The Church of Ireland Archbishop of Dublin has extended his sympathy and solidarity to Muslim victims of recent racist attacks.

Dr Michael Jackson said he was responding to a call of Muslim leaders here following a number of incidents this month in which members of their community were targeted.

In a statement accompanying an open letter to Imams and other Islamic leaders in Dublin, the archbishop explains that he has decided to speak out on the eve of Friday Prayers, the high-point of the Islamic week.

A statement issued on behalf of the archbishop says that, in response to the call of Muslim leaders, he is urging all Irish citizens to take a stand against prejudice and racism.

The opening sentence of the letter states: "On behalf of the Church of Ireland community I wish to express our sorrow and our solidarity to all who have suffered trauma and injury resulting from acts of hatred that have no place in our society."

Condemning such actions - which he does not specify - the archbishop says his diocese's sympathy for those "attacked and humiliated, by action and by word" has to be its priority along with "a sense of shame at the acts perpetrated against these people with entitled cruelty leading to individual humiliation and personal violation".

He adds that hate crime has no place in today's Ireland.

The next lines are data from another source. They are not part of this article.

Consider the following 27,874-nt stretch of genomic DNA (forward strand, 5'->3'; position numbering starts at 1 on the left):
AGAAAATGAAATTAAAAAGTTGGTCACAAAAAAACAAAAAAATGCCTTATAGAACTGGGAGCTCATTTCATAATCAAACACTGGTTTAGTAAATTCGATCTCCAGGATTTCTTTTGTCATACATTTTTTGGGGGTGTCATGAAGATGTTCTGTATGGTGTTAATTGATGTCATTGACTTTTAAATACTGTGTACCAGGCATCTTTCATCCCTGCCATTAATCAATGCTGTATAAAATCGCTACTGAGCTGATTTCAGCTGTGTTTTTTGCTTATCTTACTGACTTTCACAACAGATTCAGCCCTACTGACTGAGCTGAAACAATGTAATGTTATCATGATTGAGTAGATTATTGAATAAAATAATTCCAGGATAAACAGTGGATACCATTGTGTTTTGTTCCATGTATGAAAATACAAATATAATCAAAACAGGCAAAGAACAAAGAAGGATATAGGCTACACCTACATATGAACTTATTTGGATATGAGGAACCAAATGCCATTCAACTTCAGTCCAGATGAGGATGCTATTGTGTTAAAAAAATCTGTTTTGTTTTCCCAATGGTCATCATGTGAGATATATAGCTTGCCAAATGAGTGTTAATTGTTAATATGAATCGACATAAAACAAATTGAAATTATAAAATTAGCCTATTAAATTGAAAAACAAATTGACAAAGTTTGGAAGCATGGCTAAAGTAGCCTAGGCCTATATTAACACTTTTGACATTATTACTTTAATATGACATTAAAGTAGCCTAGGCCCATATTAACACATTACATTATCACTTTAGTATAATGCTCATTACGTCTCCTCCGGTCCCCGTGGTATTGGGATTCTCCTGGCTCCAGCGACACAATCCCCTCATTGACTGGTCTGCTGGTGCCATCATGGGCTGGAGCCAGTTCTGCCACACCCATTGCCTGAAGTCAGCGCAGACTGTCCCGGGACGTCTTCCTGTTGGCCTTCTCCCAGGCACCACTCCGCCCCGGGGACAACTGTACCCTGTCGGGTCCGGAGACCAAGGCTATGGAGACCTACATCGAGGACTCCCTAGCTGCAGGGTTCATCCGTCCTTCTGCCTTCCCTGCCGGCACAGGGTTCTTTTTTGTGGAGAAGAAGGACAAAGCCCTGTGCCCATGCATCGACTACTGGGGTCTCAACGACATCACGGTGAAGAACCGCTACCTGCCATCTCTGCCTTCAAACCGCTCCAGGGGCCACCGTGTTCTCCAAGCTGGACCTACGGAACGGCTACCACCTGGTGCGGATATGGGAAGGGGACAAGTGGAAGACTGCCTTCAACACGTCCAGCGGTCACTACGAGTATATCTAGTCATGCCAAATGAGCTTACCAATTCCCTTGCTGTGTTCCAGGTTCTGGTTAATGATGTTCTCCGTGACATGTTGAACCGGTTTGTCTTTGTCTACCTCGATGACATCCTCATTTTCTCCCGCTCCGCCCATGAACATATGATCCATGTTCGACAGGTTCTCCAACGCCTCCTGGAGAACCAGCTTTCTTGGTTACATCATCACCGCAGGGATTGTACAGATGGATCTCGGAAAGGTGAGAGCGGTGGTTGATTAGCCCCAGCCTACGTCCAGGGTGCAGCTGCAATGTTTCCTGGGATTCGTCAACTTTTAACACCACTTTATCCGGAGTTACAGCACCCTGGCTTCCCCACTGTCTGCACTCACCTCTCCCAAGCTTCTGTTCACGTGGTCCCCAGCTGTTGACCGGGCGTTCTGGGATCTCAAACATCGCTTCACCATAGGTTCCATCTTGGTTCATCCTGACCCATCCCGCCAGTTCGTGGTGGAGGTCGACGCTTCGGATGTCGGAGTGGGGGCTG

Archbishop Jackson said that one's neighbour has every bit as much entitlement to safety and freedom of movement and of speech as oneself.

He said: "We hear the voice of concern raised by our (Muslim) neighbours ... and urge all Irish citizens to stand against prejudice directed against minorities in whatever form they find it and in whatever way they feel they can.

"Friendship and hospitality march hand in hand with justice and compassion," his letter concludes.

Last Sunday week, in the Dublin suburb of Dundrum, a gang of male and female youths was reported to have torn a hijab from a 14-year-old Muslim girl's head on the Main Street in broad daylight.

In what appeared to be an impromptu recording of the event, which was uploaded onto social media, the teenager is heard screaming before a hijab appears to be discarded and to have had eggs thrown close to her.

Minister for Culture Josepha Madigan, who is also a local TD, described it as a "hate crime".

In a statement, Ms Madigan said she condemned "in the strongest possible terms the assault on a Muslim girl who had her hijab taken from her in Dundrum village".

However, gardaí said that while investigations were continuing, the incident was not believed to be racially motivated.

They appealed for to anyone with information or with mobile phone or dash-cam footage to contact Dundrum Garda Station on 01-6665600, the Garda Confidential Line on 1800-666111 or any garda station.